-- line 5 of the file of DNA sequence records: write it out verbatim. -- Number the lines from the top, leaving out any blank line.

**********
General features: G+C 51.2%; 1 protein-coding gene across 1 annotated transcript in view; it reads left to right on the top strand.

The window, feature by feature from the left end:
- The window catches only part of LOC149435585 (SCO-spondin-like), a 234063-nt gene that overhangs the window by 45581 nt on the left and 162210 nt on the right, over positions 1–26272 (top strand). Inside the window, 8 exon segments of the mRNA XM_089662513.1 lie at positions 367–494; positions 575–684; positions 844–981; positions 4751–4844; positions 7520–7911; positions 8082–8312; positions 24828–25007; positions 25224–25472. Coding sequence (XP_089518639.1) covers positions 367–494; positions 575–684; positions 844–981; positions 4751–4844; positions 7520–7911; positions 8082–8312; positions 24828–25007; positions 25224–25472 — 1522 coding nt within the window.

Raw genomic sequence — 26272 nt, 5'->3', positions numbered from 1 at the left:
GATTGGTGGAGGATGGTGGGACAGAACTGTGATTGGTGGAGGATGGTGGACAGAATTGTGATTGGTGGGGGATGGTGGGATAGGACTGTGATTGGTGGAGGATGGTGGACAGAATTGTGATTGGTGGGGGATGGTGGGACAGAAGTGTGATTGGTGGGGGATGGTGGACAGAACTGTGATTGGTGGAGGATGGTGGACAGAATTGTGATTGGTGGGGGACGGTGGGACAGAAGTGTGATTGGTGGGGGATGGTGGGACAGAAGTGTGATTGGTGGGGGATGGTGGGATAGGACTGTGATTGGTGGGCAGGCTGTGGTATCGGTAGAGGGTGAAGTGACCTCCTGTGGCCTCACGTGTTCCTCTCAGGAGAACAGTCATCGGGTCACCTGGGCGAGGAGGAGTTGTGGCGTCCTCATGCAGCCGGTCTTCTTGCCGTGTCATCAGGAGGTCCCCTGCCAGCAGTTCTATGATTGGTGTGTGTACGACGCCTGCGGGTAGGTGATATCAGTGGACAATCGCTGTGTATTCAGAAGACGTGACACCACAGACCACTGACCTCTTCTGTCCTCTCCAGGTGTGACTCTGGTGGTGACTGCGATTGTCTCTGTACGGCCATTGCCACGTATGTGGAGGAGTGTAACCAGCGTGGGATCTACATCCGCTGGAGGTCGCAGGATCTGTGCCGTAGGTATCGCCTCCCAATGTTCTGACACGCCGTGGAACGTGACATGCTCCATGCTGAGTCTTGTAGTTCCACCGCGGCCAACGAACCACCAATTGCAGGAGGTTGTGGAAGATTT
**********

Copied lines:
GATTGGTGGAGGATGGTGGGACAGAACTGTGATTGGTGGAGGATGGTGGACAGAATTGTGATTGGTGGGGGATGGTGGGATAGGACTGTGATTGGTGGAGGATGGTGGACAGAATTGTGATTGGTGGGGGATGGTGGGACAGAAGTGTGATTGGTGGGGGATGGTGGACAGAACTGTGATTGGTGGAGGATGGTGGACAGAATTGTGATTGGTGGGGGACGGTGGGACAGAAGTGTGATTGGTGGGGGATGGTGGGACAGAAGTGTGATTGGTGGGGGATGGTGGGATAGGACTGTGATTGGTGGGCAGGCTGTGGTATCGGTAGAGGGTGAAGTGACCTCCTGTGGCCTCACGTGTTCCTCTCAGGAGAACAGTCATCGGGTCACCTGGGCGAGGAGGAGTTGTGGCGTCCTCATGCAGCCGGTCTTCTTGCCGTGTCATCAGGAGGTCCCCTGCCAGCAGTTCTATGATTGGTGTGTGTACGACGCCTGCGGGTAGGTGATATCAGTGGACAATCGCTGTGTATTCAGAAGACGTGACACCACAGACCACTGACCTCTTCTGTCCTCTCCAGGTGTGACTCTGGTGGTGACTGCGATTGTCTCTGTACGGCCATTGCCACGTATGTGGAGGAGTGTAACCAGCGTGGGATCTACATCCGCTGGAGGTCGCAGGATCTGTGCCGTAGGTATCGCCTCCCAATGTTCTGACACGCCGTGGAACGTGACATGCTCCATGCTGAGTCTTGTAGTTCCACCGCGGCCAACGAACCACCAATTGCAGGAGGTTGTGGAAGATTT